Seeing Your Pet’s Problem: Diagnostic Imaging

dog getting an ultrasound

November is National Senior Pet Month! We love our pets no matter their age, but especially as they start to enter their golden years, we want to make sure they’re as healthy as they can be. Just like humans, as pets age, they often need more frequent visits to the veterinarian for routine care, as well as for any age-related illnesses they may experience. Early diagnosis is important for achieving the best outcomes and helping our senior pets live their best life – and one way we can get accurate diagnoses is to use imaging.

Diagnostic imaging allows veterinarians to see inside your pet without the risk and trauma of an invasive procedure, and it can get us answers quickly. It’s a critical step in reaching the correct diagnosis and extremely helpful in tracking the progress of various conditions and treatments.

Here at Guardian Veterinary Specialists, we offer the most advanced imaging services available in veterinary medicine today, so we can quickly and accurately get a complete picture of your pet’s needs.

Imaging Capabilities:

The advanced diagnostic imaging capabilities we can use to help pets of all ages, including seniors, include:

Magnetic Resonance Imaging (MRI): Guardian is one of the very few veterinary hospitals in the region that offers onsite MRI. MRI produces highly detailed pictures of your pet’s heart and other organs, soft tissue, and bone, and is considered the “gold standard” for imaging neurological structures such as the brain and spinal cord. MRI is the most advanced imaging technique in veterinary medicine and the only tool that can provide an accurate diagnosis for some diseases.

Digital X-ray: This is likely one you’re most familiar with, and for good reason: it’s the most common imaging service. X-ray is used most frequently for looking at an animal’s chest area when they are having difficulty breathing, have suffered trauma, are coughing, or have a heart murmur, but is also very helpful for looking at other areas of the body like extremities.

Computed Tomography (CT): A CT scan is an X-ray technique that allows veterinarians to see internal structures in “slices,” instead of the static two-dimensional images you are likely familiar with on an X-ray. CT scans can help veterinarians evaluate bone tumors and fractures, locate tumor margins, assess internal injuries, guide surgery and radiation therapy, and detect and monitor cancer and other anomalies.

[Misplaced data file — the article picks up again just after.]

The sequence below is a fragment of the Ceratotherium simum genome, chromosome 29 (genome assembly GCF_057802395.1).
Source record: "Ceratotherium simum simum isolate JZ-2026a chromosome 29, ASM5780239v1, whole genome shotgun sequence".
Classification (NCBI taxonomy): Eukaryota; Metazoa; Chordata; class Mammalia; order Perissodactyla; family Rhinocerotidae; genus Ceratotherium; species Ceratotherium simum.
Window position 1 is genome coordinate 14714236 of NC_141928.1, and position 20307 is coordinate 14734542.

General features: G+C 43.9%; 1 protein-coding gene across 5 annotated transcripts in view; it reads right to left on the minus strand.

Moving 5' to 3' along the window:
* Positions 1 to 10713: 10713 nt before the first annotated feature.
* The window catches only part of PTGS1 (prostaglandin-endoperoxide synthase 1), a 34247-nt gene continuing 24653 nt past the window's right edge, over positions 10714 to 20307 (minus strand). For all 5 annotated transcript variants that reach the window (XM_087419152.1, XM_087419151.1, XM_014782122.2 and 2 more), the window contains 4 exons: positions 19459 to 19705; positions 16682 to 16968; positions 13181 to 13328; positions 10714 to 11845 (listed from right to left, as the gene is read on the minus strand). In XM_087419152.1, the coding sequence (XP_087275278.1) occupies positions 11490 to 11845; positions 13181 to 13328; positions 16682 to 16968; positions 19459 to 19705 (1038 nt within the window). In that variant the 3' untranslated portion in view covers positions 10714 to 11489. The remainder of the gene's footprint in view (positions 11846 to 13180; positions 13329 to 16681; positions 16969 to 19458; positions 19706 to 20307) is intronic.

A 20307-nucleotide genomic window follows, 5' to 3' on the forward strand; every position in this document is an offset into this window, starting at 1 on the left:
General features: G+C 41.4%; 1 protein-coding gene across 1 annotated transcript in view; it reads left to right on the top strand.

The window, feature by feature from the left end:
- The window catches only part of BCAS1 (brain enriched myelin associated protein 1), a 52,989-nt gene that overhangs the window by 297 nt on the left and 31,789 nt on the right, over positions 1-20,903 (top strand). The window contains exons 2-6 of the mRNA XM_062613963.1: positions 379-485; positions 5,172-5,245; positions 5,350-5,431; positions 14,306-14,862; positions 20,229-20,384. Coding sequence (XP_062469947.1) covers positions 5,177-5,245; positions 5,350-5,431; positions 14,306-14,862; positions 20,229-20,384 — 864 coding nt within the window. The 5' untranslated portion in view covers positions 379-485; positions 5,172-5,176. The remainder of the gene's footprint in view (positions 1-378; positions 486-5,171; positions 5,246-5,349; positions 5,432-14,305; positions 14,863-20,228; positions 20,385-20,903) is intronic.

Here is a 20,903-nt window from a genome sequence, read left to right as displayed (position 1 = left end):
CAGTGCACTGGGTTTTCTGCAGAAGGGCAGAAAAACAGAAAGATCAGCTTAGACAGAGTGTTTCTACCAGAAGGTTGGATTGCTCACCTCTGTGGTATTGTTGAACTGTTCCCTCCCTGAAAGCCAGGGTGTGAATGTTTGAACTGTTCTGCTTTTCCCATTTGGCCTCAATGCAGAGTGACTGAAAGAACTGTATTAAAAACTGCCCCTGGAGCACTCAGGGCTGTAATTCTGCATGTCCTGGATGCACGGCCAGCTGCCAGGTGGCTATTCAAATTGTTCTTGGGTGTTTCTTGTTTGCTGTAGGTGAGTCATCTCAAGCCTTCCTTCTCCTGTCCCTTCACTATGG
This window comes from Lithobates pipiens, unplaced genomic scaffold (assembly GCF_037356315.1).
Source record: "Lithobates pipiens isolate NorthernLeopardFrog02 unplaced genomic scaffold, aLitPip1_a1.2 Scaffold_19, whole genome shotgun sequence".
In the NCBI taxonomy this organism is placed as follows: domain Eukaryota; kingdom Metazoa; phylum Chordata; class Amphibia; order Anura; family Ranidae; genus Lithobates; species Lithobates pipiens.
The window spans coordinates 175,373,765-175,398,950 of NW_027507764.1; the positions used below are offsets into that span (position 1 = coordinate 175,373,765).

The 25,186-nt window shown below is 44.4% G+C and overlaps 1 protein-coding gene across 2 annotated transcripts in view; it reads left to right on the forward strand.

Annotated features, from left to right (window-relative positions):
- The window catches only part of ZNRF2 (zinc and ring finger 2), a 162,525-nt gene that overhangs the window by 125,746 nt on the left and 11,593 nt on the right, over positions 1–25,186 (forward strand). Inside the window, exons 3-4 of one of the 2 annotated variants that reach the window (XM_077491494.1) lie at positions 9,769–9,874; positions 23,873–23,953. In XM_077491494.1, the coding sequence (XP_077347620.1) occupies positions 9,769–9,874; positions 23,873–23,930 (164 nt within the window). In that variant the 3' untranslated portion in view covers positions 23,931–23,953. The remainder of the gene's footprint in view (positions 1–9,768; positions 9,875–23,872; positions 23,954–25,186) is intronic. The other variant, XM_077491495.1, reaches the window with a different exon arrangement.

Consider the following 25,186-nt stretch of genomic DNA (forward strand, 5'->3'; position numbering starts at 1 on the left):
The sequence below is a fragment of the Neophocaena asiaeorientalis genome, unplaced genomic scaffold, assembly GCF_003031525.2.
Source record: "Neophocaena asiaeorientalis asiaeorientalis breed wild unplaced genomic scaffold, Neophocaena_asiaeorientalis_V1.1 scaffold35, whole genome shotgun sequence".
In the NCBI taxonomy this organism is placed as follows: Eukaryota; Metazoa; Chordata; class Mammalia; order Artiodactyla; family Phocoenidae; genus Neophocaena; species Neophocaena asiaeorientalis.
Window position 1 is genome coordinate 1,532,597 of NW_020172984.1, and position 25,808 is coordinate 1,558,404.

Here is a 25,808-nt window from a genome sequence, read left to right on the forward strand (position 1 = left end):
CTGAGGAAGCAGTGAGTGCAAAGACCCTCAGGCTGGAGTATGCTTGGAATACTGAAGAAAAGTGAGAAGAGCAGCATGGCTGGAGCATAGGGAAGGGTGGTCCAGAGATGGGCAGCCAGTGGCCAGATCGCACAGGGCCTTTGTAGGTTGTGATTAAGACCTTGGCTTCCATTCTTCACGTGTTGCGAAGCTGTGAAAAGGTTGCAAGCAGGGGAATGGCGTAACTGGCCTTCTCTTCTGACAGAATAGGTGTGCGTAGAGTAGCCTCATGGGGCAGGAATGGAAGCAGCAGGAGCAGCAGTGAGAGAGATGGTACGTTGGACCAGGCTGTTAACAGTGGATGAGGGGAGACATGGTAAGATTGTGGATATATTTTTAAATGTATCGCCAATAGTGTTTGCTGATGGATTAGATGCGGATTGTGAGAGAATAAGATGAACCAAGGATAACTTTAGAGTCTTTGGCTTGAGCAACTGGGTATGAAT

Fluoroscopy: Fluoroscopy is also an X-ray technique, but one that shows continual, real-time, moving images (think X-ray movie) and is very useful in diagnosing diseases of the heart, lungs, and stomach. It’s often used for pets experiencing difficulty swallowing or breathing.

Ultrasound: Ultrasound uses sound waves to see inside the body. It doesn’t use any radiation and is useful for imaging abdominal organs, muscles and ligaments, blood vessels, and the heart, as well as for confirming and evaluating pregnancy. Guardian Veterinary Services offers mobile ultrasound services in addition to in-house, so local referring veterinarians can request ultrasound imaging be done at their facilities.

For some of these diagnostic procedures, we need to sedate your pet to ensure they remain completely still for us to get a clear picture.

If you have questions about our imaging services or any of our other specialties, feel free to contact us at (914) 704-3400.

Filed Under: Blog, Pet Health

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